The Use of Low-Latency, High-Quality Technology in the Performing Arts Hits Home During Pandemic
Internet2’s Ann Doyle shares her personal account of adopting technology at home to perform music in advance of the Network Performing Arts Production Virtual 2021 Workshop on April 27-28
By Ann Doyle, Internet2
It is Sunday, March 21, more than a year since I have played music with another musician — a life-affirming, must-have activity for me as a songwriter and musician. Curiously, I am the founder of Internet2 Cultural and Performing Arts initiatives and have guided these efforts, including the annual Network Performing Arts Production Workshop, for many years — but I have never used any of these technologies myself.
In part, I have not personally utilized low-latency, high-quality technical innovations in the performing arts at home as these technologies require advanced research and education (R&E) network infrastructure that spans the world. During the COVID pandemic, everything changed. My inbox blew up, as did so many colleagues across the U.S. and Europe, with requests to help faculty and students who no longer had access to our advanced R&E infrastructure and were confined to their homes and their home broadband networks.
We pivoted the best we could. We documented which technologies worked best for remote teaching and performing over home broadband networks. And we are giving a lot of thought to how we believe the world might look going forward.
Workshop Presenters to Share Lessons Learned
The Network Performing Arts Production Virtual 2021 Workshop includes presenters from across the world who have been in the trenches, who are willing to share what they have learned, and help us explore an interesting new future. This will likely couple developments in technologies relying on Internet2, GÉANT and partner networks, and also our home networking infrastructures.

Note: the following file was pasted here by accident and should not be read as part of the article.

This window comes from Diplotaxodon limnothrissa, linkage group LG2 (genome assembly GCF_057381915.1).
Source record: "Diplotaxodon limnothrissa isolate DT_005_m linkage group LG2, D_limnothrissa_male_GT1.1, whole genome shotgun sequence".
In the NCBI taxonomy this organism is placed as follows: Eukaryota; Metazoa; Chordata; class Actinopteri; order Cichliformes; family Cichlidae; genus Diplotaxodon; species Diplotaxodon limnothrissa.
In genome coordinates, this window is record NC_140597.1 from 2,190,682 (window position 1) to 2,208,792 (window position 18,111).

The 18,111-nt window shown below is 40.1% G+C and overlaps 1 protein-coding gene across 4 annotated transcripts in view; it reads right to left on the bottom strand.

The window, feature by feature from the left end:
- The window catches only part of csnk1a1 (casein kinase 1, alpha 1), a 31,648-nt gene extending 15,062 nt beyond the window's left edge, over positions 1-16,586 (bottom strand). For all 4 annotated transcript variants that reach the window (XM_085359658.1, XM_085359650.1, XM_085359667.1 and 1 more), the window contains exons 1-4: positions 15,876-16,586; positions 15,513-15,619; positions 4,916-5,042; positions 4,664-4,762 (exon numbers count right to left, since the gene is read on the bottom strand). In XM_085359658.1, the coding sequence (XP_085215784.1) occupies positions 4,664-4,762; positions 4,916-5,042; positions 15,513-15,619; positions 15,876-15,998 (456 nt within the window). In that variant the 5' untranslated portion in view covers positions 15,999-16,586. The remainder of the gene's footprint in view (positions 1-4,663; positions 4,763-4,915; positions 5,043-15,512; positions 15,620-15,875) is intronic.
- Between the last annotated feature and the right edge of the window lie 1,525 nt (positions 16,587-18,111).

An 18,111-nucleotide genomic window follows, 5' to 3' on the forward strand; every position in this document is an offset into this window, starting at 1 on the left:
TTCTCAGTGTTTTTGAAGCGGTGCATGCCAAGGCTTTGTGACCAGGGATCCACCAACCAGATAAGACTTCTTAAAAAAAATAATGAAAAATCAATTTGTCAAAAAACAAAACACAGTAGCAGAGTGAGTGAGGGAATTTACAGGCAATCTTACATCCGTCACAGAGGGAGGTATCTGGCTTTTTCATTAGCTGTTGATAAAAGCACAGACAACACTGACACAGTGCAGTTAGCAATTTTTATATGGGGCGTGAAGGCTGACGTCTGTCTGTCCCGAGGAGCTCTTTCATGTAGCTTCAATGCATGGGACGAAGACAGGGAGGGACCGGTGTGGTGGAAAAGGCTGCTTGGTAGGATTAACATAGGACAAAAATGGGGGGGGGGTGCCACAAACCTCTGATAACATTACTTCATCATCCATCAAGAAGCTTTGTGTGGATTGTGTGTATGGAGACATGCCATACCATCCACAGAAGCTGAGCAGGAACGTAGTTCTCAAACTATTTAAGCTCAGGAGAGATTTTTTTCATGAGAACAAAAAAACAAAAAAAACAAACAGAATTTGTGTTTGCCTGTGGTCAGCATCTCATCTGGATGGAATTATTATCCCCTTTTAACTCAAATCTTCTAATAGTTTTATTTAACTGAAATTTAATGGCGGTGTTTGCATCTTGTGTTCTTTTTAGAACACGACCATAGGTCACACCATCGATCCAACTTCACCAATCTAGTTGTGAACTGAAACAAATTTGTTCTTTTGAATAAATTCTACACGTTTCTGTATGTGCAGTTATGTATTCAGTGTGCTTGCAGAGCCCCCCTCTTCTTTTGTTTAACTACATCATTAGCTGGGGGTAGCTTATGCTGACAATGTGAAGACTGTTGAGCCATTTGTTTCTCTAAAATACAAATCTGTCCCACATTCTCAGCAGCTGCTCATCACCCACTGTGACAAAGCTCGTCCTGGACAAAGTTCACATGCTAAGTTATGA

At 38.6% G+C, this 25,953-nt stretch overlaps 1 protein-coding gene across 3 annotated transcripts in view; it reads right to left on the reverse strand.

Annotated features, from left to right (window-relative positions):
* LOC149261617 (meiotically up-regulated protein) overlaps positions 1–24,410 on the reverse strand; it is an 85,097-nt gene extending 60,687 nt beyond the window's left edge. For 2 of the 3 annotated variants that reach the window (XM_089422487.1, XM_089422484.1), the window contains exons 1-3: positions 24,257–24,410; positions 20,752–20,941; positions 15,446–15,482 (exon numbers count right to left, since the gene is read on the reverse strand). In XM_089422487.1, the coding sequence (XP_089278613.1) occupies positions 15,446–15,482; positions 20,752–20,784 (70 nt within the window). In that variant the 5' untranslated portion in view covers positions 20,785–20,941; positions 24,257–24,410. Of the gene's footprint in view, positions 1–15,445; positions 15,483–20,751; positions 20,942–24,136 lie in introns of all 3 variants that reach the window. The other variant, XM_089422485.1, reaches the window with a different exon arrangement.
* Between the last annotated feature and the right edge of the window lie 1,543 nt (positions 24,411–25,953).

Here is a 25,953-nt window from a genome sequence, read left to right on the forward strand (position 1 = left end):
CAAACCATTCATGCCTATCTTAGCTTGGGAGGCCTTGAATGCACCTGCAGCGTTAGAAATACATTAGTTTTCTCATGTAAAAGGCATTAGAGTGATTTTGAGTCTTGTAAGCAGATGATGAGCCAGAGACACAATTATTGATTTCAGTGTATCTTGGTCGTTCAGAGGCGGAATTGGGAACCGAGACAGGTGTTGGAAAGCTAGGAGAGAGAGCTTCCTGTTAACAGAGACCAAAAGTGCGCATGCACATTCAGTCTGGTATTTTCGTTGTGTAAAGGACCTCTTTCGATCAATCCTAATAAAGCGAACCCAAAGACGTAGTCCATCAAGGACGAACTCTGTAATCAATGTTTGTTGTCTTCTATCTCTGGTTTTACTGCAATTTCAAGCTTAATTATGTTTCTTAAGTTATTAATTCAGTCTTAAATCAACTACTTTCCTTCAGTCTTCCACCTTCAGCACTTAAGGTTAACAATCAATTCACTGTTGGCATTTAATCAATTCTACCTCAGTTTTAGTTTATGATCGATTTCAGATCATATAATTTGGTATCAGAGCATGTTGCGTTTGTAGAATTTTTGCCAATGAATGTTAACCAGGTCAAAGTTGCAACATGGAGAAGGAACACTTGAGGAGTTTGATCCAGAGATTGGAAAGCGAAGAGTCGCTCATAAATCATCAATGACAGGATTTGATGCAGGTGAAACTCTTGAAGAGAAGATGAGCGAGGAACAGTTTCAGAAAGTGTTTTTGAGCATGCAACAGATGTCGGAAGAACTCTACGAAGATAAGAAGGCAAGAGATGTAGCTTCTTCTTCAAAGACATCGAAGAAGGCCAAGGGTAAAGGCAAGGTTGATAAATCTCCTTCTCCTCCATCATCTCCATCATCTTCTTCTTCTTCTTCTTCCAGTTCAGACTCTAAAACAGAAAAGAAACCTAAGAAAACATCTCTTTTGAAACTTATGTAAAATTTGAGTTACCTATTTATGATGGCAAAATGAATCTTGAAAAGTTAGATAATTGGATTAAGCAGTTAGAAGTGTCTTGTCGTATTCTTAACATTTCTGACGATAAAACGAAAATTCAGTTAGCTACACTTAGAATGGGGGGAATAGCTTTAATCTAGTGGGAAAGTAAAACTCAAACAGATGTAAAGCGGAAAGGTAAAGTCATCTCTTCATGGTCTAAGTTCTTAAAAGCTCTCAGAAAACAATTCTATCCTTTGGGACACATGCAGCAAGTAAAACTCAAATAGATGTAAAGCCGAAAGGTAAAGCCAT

|Join us for the Network Performing Arts Production Virtual 2021 Workshop|
|Date: April 27-28, 2021|
This year’s workshop will explore emerging solutions and lessons learned during 2020, including the transition to a substantial reliance on home broadband connections. The workshop will be presented in a virtual, condensed format.
Following this kick-off gathering, a series of webinars will be offered throughout 2021 focusing on advanced networked technologies enabling master classes, remote auditions, and multisite performances.
Whether you are still navigating COVID on your campus, confined to your home and missing playing with other musicians, or are intrigued to learn more about R&E network-enabled performance tools going forward, this no-charge workshop will be your opportunity to hear from experts across the world.
Back to Me at the Studio
In the meantime, back to March 21, 2021. I have decided to team up with Solid Sound recording studio owner and audio engineer, Eric Wojahn, to utilize a Stanford-developed technology called JackTrip – one of many technologies we will highlight in the upcoming workshop. In part, I wanted to prototype what a non-digital native baby boomer could do with no in-house technical support. And Eric wanted to prototype rehearsing and recording at a distance.
With a loaner mixer from Eric, large enough to produce Bonnaroo I noted as I dragged it down my basement stairs, the JackTrip Virtual Studio device, ethernet cables, cords, and chords, we rehearsed a song together with me on guitar and vocals and Eric on bass. We were both somewhat dumbfounded, almost in tears, and having a blast doing what we love most –- playing music with each other!
We hope you’ll join us April 27-28 for the Network Performing Arts Production Virtual 2021 Workshop with experts and kindred spirits. We will provide updates on research in advanced networking-enabled technologies and we will share how we pivoted during COVID, what we learned, and our insights for the future.